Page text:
The Bread Unleavened bread was free of leaven or yeast which caused bread to mold and spoil easily . . . Thus removing the “spoiler” was symbolic of turning from sin and corruption (Exodus 12:8, 15–20) The Savior is the bread of life. As we partake of the Sacramental bread we are renewing our covenants and seeking repentance or turning from sin and corruption (John 6:35)
The Haste The passover meal was to be eaten in haste (Exodus 2:11) Like the Israelites, we mus respond eagerly and immediately to the deliverance that the Savior offers us.

Howard W. HunterElder Howard W. Hunter taught that at the Passover meal that is now known as the Last Supper, “the bread and wine, rather than the animals and herbs, [became] emblems of the great Lamb’s body and blood, emblems to be eaten and drunk reverently and in remembrance of him forever.

In this simple but impressive manner the Savior instituted the ordinance now known as the sacrament of the Lord’s Supper. With the suffering of Gethsemane, the sacrifice of Calvary, and the resurrection from a garden tomb, Jesus fulfilled the ancient law and ushered in a new dispensation based on a higher, holier understanding of the law of sacrifice. No more would men be required to offer the firstborn lamb from their flock, because the Firstborn of God had come to offer himself as an ‘infinite and eternal sacrifice’ (in Conference Report, Apr. 1985, 22; or Ensign, May 1985, 19).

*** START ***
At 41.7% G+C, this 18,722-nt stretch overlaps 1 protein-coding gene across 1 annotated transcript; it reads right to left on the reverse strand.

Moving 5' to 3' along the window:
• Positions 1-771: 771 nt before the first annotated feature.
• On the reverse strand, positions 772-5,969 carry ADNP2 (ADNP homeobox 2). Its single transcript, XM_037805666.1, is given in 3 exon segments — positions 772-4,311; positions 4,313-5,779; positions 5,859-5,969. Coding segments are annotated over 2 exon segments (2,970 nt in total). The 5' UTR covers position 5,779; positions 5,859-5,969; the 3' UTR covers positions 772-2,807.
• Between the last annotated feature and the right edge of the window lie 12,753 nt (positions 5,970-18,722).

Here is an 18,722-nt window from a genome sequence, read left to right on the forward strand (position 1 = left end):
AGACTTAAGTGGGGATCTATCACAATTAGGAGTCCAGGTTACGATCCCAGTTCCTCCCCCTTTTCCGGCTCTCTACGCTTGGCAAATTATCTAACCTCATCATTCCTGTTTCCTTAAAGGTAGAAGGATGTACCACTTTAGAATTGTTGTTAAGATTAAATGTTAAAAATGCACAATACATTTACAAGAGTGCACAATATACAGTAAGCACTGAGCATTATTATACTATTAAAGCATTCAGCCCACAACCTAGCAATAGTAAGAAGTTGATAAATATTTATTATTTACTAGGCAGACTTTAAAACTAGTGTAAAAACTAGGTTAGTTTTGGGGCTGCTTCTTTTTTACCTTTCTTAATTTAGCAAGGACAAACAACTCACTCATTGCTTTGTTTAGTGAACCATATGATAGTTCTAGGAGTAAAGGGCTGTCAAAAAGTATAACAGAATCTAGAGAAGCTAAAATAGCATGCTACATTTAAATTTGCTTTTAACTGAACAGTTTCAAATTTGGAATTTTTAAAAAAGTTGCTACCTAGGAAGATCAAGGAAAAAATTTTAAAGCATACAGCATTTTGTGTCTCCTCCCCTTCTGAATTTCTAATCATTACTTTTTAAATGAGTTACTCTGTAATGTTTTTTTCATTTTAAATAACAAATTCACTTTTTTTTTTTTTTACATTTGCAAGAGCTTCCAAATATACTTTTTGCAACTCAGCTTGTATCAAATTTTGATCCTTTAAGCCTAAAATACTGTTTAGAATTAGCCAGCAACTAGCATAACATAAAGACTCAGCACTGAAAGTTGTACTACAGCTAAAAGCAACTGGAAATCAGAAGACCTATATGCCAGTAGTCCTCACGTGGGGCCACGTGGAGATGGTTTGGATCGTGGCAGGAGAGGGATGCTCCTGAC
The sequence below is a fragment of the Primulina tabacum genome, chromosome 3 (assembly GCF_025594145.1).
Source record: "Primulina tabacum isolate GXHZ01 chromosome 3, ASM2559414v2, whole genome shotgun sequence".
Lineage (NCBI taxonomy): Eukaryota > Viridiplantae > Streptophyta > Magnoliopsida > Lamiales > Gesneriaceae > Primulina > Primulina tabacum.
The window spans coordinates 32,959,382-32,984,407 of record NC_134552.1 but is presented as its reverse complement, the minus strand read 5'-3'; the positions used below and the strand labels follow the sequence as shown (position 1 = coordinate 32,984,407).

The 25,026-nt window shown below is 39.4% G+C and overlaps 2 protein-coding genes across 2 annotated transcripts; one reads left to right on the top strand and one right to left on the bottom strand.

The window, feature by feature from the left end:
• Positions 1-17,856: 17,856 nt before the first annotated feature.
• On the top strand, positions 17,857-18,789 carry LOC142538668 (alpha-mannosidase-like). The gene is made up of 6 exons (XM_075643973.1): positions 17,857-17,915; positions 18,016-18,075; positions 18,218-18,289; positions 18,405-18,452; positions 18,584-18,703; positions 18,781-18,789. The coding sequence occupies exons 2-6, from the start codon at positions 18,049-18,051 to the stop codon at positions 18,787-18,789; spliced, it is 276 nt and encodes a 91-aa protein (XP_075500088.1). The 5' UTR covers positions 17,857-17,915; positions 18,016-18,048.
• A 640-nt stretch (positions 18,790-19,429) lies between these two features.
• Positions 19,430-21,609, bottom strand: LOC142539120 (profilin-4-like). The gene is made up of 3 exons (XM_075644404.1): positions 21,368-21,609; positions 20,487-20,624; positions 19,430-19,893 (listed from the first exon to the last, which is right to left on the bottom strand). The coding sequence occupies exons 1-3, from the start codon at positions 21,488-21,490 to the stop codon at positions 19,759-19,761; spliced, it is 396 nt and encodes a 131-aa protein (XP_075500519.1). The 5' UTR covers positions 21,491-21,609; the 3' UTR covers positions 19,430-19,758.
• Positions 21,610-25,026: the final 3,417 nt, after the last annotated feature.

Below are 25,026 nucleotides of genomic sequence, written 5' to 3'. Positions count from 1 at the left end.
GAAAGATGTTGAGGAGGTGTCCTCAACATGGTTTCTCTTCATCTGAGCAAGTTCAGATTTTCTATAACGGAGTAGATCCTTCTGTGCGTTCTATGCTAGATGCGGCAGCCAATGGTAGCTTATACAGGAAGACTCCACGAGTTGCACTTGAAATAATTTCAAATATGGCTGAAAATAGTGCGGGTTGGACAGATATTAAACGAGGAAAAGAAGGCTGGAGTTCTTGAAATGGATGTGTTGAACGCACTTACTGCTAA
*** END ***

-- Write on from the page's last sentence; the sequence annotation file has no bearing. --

. . . just as the Passover was a covenant of protection for ancient Israel, the sacrament is a “new covenant of safety” for us (in Conference Report, Apr. 1974, 24; or Ensign, May 1974, 18).

Jeffrey R. HollandElder Jeffrey R. Holland asked: Do we see [the sacrament] as our passover, remembrance of our safety and deliverance and redemption? With so very much at stake, this ordinance commemorating our escape from the angel of darkness should be taken more seriously than it sometimes is. It should be a powerful, reverent, reflective moment. It should encourage spiritual feelings and impressions (in Conference Report, Oct. 1995, 89; or Ensign, Nov. 1995, 68).

  • Joseph’s Brothers sold him into Egypt  because of his dreams (Genesis 37:7, 9)
  • He immediately finds favor with Potiphar (military leader)
  • He’s thrown into prison for a sin he did not commit (Lesson 11)
  • In prison he interprets (by the spirit) dreams of Pharaoh’s butler and baker
  • 2 years later Joseph interprets the dream of the Pharaoh (Genesis 41:25–28, 39–42)
  • Joseph becomes the second in command of all Egypt – second only to Pharaoh
  • Joseph’s sons Ephraim and Manasseh are born